The main symptoms on admission were persistent pain and drainage. Three patients (13.6
%) had facial weakon the involved side. All patients had edema, purulent drainage, and granulations filling the ear canal. Perforation of tympanic membrane (TM) was found in three patients; all others had intact TM. Patients' data including the extent of disease, duration of treatment and outcome of treatment were summarized in Table 3.
Bacterial culture and sensitivity tests identified Pseudomonas aeruginosa in 10 of the 22 patients (45.5
%). Of these 10, 7(70%) had cultures resistant to ciprofloxacin. An additional 9 patients (40.9%) were infected with Staphylococcus aureus; of these, 8 (88.9%) were resistant to methicillin (Table 4). Two patients had both CRP and MRSA. Of the 22 patients, 4 (18.2%) had sterile results, and 1 (4.5%) had infections with enterococcus. Seven out of 8 MRSA strains appeared in the past 3 years. Five out of 7 CRP strains appeared in the past 3 years. Data analysis revealed a significant trend toward increasresistance over time (Table 5).
Estimated sedimentation rate (ESR) increased in all 22 patients, but remained high in 11 even after clinical signs and symptoms. In the remaining 11 patients, ESR decreased with improvement of symptoms. There was no relationship between initial level of ESR and degree of disease spread on MRI. The resolution of symptoms or physical findings did not correlate with the level of ESR.
All 22 patients were initially treated with ciprofloxacin. Following the identification of the infecting microorganisms in each patient, each was treated with the appropriate antibiotics, for example ceftazidime for patients with CRP and vancomycin for patients with MRSA. All the patients with inflammation confined to the EAC and middle ear were cured by frequent cleansing and local debridement, plus antibiotics. Three patients, however, needed more aggressive surgical intervention. Oneunderwent cortical mastoidectomy, due to the destruction of the posterior bony canal of the EAC with inflammation extending into the mastoid cavity. Two underwent petrosectomy due to intractable pain and headache.
All patients were examined using imaging modalities, including computertomography (CT), magnetic resonance imaging (MRI)(Fig. 1) and gallium scan. From the findings of CT and MRI of temporal bone, patients whose MEO confined to EAC and mastoid in 9 (40.9%) and MEO extending to the skull base in 13 (59.1%) as shown in Table 2 and 3.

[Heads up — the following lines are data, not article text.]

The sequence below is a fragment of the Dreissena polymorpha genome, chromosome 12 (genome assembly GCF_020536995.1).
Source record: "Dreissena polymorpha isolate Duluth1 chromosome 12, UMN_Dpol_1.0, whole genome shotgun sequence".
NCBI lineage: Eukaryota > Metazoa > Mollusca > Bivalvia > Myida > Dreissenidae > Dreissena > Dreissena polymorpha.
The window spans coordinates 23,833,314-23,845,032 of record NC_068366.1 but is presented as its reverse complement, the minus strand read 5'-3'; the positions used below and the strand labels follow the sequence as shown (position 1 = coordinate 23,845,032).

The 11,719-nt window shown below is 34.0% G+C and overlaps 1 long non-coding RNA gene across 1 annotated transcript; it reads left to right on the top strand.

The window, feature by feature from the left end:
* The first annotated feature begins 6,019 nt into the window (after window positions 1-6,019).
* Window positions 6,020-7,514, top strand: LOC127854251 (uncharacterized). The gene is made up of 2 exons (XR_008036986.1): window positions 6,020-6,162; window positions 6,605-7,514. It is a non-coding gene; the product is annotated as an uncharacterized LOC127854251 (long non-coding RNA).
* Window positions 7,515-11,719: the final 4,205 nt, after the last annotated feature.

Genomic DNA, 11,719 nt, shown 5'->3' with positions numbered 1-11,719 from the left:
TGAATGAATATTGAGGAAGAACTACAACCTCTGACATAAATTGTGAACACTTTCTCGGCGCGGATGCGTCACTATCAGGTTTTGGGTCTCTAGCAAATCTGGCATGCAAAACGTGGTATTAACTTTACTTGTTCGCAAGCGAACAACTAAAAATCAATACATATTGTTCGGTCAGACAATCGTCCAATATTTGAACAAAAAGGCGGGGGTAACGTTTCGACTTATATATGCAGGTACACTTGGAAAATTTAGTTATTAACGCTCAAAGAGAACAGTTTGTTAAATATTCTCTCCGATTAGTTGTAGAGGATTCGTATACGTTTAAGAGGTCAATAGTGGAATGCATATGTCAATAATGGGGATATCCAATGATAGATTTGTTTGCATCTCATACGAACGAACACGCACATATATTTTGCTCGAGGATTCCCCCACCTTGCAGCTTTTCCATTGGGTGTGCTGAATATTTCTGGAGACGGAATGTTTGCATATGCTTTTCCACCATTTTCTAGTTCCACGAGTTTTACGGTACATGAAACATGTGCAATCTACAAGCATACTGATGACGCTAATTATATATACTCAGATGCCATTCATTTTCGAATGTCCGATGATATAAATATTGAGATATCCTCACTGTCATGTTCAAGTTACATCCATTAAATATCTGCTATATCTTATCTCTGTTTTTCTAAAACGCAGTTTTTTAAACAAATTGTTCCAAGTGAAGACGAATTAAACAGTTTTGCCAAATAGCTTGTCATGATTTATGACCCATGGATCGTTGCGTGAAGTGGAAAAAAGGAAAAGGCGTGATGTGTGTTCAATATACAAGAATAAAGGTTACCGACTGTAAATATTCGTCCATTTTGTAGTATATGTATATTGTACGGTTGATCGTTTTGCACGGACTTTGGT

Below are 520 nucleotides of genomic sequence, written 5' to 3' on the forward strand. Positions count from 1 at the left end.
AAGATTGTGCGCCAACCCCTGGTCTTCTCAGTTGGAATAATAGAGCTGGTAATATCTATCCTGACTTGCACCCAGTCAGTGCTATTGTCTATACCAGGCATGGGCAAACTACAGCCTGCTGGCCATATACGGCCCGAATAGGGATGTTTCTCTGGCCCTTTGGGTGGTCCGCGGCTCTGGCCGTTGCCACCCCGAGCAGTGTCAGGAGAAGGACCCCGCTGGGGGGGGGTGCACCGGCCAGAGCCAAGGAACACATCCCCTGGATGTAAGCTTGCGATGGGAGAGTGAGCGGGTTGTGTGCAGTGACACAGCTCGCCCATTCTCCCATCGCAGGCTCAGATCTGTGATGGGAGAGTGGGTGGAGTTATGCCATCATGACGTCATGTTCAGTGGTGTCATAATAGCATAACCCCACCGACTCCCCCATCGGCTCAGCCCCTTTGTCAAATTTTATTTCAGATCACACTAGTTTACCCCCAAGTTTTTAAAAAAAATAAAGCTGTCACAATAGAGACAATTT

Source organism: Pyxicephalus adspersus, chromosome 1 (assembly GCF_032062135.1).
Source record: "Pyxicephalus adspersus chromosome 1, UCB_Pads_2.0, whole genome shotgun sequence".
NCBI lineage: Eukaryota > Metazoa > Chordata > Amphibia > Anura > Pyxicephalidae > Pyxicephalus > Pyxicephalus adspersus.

Nineteen out of the 22 underwent gallium scans, and 16 showed increased gallium uptake at the skull base. In the remaining three patients, there was no increase of gallium uptake, although these patients had acute symptoms and MRI showed inflammatory lesions in the skull base. Follow up gallium scans were performed in 5 patients one week to one month after symptoms disappeared, but only 2 patients showed decreased gallium uptake (Fig. 2).
Follow up MRI was performed in 6 patients after symptoms (otalgia, headache) and physical signs (discharge, swelling of external auditory canal) disappeared. These patients showed a decrease or disappearance of signal intensity of the original inflammatory lesion. In the patient whose symptoms became aggravated, MRI showed increased signal intensity at the bone marrow portion of the petrous apex.
Of the 22 patients, 18 (81.8
%) were cured by a combination of intravenous antibiotics and debridement and remain alive without disease. Two of the 13 patients with inflammation extending into the skull baseunderwent petrosectomy due to intractable pain and headache. Following surgery, one patient suffered from intermittent headache and died one year later. In the other patient, headache was much decreased, but inflammation in thepetrous apex still remained; this patient has been alive with disease for 3 years. One other patient is alive with disease confined to the ipsilateral petrous bone and clivus after long-term use (12 weeks) of intravenous antibiotics. One another patient was managed in his old age and died 2 yrs after the treatment. However, the cause of death was not known (Table 3).


We have shown here that, in patients with MEO, the increase in antibiotic resistant strains is associated with more aggressive treatment modalities. Of the 22 patients, 15 had resistant microorganisms; of these 15, 9 had inflammations at the skull base (petrous and sphenoid bone).